Warming water, melting ice
The article says before last summer, the experts expected the El Nino to have a major impact. But instead, it was unseasonably warm sea surface temperatures in the Tasman Sea, bringing warmer air over land, that caused the damage.
With temperatures higher than average so far this season, it seems likely more ice and snow will be melting.
Are we surprised by all this? Perhaps not. Concerned? Saddened? Definitely. Clearly the cold wind blowing up off the south pole, like the one blowing down from the north, is no longer enough to secure those icy areas of New Zealand.
Of course emissions reductions have to take place across the board. Local melting is not only caused by local actions. Still, countries who profit from their ice and snow, like New Zealand, where the alps are an important tourist attraction, can be expected to set a good example in implementing measures to halt the warming. The “Climate action tracker”, an independent science-based assessment of country’s emissions targets and actual action, rates New Zealand’s INDC 2030 target as “inadequate”. That means its commitment is not in line with a “fair” approach to reach a 2° C maximum temperature rise pathway.
“If most other countries followed the New Zealand approach, global warming would exceed 3–4°C”, the website says.
Maybe I better not wait too long for another visit to those New Zealand glaciers. At this rate, I will hardly even need my snow boots.
Redundant? (Pic: I.Quaile)
DateJuly 29, 2016 | 2:20 pm
Hottest year – scary, but not for Chinese Arctic shippers?
As I sit in my Bonn office between thunderstorms in a week where we reached a record 36 degrees Celsius here, I am not surprised to read that the World Meteorological Organization (WMO) sees 2016 on track to be the hottest year ever.
The WMO bases its conclusions on two separate reports from NOAA and NASA GISS.
Global temperatures have already shattered previous records for the first six months of the year. And, no, it is not just El Nino. The WMO says June 2016 was not only the 14th consecutive month of record heat, but also the 378th consecutive month with temperatures above the twentieth century average. That means we haven’t been below the average since 1984.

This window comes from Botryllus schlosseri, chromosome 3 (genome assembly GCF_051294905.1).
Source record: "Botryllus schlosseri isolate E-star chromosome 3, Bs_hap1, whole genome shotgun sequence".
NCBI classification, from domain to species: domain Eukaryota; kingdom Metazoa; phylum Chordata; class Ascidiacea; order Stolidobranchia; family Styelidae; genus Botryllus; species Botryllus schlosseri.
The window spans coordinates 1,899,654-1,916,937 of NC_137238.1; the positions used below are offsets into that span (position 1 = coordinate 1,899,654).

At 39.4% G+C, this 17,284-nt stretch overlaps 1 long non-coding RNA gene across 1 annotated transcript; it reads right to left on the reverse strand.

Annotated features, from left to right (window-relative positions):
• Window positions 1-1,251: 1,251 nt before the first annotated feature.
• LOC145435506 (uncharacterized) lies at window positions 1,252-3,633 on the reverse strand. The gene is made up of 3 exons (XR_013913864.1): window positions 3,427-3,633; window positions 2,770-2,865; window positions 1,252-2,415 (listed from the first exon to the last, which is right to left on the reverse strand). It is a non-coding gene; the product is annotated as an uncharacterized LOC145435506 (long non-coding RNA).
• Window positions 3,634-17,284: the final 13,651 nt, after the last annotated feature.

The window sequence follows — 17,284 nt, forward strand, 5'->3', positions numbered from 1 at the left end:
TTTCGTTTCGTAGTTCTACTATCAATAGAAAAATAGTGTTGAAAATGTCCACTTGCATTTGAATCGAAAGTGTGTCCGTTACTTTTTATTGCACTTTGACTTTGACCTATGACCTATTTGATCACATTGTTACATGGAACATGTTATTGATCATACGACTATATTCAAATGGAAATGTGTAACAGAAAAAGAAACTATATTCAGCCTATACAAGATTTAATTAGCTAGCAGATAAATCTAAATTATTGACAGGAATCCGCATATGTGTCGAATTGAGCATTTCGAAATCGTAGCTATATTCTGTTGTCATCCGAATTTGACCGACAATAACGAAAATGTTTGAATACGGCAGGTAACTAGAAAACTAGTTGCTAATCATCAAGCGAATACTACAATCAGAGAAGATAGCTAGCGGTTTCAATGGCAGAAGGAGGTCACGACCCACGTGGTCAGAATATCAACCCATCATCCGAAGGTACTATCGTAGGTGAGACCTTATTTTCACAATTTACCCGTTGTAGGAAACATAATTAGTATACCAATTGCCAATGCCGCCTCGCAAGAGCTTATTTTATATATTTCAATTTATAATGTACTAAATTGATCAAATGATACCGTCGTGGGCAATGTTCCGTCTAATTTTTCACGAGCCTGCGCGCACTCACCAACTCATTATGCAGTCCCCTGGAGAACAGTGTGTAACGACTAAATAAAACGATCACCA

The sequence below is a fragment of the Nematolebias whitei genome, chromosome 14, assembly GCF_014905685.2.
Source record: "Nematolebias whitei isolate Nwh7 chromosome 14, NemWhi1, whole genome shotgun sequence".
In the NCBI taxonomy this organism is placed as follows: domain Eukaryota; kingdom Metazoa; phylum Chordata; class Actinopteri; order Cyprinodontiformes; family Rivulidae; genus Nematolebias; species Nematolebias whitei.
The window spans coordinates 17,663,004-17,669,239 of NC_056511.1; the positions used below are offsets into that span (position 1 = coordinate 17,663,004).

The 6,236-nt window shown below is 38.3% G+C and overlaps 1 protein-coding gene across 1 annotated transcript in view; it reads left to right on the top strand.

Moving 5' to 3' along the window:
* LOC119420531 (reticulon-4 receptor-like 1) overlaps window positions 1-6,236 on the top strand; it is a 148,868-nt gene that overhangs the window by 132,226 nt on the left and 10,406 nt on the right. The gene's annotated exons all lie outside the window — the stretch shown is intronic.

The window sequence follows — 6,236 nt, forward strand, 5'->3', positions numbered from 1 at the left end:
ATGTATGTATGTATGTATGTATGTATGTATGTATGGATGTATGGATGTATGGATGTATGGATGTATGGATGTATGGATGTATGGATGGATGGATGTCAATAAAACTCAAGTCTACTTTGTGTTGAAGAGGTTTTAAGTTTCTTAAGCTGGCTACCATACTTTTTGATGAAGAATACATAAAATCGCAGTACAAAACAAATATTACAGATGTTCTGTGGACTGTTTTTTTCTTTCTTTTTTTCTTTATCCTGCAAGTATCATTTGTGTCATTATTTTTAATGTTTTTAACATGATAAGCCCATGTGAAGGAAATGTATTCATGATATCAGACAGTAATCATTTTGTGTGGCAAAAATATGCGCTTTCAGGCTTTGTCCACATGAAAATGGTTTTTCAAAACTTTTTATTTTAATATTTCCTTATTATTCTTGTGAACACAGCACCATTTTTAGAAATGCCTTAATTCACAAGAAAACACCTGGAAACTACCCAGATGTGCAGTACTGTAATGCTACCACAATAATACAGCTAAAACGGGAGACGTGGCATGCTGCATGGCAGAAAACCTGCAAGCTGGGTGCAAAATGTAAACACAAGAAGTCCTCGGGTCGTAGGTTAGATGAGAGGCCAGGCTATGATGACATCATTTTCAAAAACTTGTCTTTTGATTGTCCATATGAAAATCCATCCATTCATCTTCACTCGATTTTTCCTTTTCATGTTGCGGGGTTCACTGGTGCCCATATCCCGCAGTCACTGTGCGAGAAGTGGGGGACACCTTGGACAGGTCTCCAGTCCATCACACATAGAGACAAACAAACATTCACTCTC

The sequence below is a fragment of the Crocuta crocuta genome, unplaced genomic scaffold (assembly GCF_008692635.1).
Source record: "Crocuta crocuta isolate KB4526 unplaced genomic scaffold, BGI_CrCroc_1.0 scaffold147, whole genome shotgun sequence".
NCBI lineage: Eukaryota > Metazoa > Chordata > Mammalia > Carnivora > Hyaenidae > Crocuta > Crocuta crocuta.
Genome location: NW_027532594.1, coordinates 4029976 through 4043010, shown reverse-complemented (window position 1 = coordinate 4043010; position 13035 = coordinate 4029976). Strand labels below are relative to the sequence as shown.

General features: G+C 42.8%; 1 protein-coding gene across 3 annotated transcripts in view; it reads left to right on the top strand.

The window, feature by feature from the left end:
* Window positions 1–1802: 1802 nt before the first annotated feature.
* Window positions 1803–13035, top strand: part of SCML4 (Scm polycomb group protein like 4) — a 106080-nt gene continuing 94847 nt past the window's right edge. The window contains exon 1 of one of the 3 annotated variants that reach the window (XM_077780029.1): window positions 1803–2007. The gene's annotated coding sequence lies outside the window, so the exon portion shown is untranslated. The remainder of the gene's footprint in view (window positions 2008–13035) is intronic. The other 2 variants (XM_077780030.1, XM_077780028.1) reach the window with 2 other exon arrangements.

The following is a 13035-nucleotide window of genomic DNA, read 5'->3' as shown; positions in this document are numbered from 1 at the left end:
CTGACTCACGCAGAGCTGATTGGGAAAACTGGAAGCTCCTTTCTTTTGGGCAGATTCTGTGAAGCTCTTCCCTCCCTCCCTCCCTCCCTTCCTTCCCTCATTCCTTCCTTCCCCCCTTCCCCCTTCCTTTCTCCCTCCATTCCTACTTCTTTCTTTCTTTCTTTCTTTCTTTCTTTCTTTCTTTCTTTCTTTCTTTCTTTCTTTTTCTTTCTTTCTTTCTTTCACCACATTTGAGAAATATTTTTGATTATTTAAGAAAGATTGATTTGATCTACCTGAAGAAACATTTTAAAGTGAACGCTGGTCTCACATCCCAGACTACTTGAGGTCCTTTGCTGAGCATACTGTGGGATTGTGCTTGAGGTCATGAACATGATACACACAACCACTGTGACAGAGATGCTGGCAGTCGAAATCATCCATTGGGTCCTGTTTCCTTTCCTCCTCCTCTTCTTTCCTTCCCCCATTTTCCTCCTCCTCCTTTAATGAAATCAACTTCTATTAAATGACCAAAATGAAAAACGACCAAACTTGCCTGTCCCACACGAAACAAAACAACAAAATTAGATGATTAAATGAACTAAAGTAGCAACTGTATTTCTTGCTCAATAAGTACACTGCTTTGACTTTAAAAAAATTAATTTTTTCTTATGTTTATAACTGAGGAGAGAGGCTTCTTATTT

The extraordinary becomes the norm
In the last blog post I quoted an article about the extraordinary years becoming the normal. Here we go again.
“The El Nino event, which turned up the Earth’s thermostat, has now disappeared. Climate change, caused by heat-trapping greenhouse gases, will not. This means we face more heatwaves, more extreme rainfall and potential for higher impact tropical cyclones”, said WMO Secretary-Gerneal Petteri Taalas in a press release.
The WMO also notes the corresponding rise in CO2 concentrations:
“Carbon dioxide concentrations have passed the symbolic milestone of 400 parts per million in the atmosphere so far this year. CO2 levels vary according to the season, but the underlying trend is upwards. They showed a surprising increase for the first half of 2016, rising in June 2016 to nearly 407 ppm, 4ppm greater than June 2015”, the WMO writes.
So what does all this mean for our beloved Arctic?
Of course it has been experiencing the record warming even more than the rest of the planet. The WMO mentions a very early onset of the annual melting of the Greenland ice sheet and Arctic sea ice, and exceptionally low snow cover in the northern hemisphere.
“The extent of Arctic sea ice at the peak of the summer melt season now typically covers 40 percent less area than it did in the late 1970s and early 1980s. Arctic sea ice extent in September, the seasonal low point in the annual cycle, has been declining at a rate of 13.4 percent per decade”, says WMO.
Chinese go full-speed-ahead
Now a lot of people are very concerned about that. But presumably the Chinese shipping giant COSCO is not amongst them. The company has announced that it will be sending three cargo ships through the Arctic Ocean this summer, since global warming is making the route more viable. It will be using the Northeast Passage, which goes north of Russia. As the news agency AFP puts it, “China sees the opportunity to reshape global trade flows”, as this route can shorten journey times between Asia and Europe considerably.
The Yong Sheng merchant ship left the Chinese port Tianjin last Saturday, bound for the UK, carrying a “mixed cargo” through the Northeast Passage. It seems the ship has used the route twice in the past three years. This time, two more COSCO ships, the Tian Xi and the Xiang Yun Kou are also scheduled to navigate the passage next month.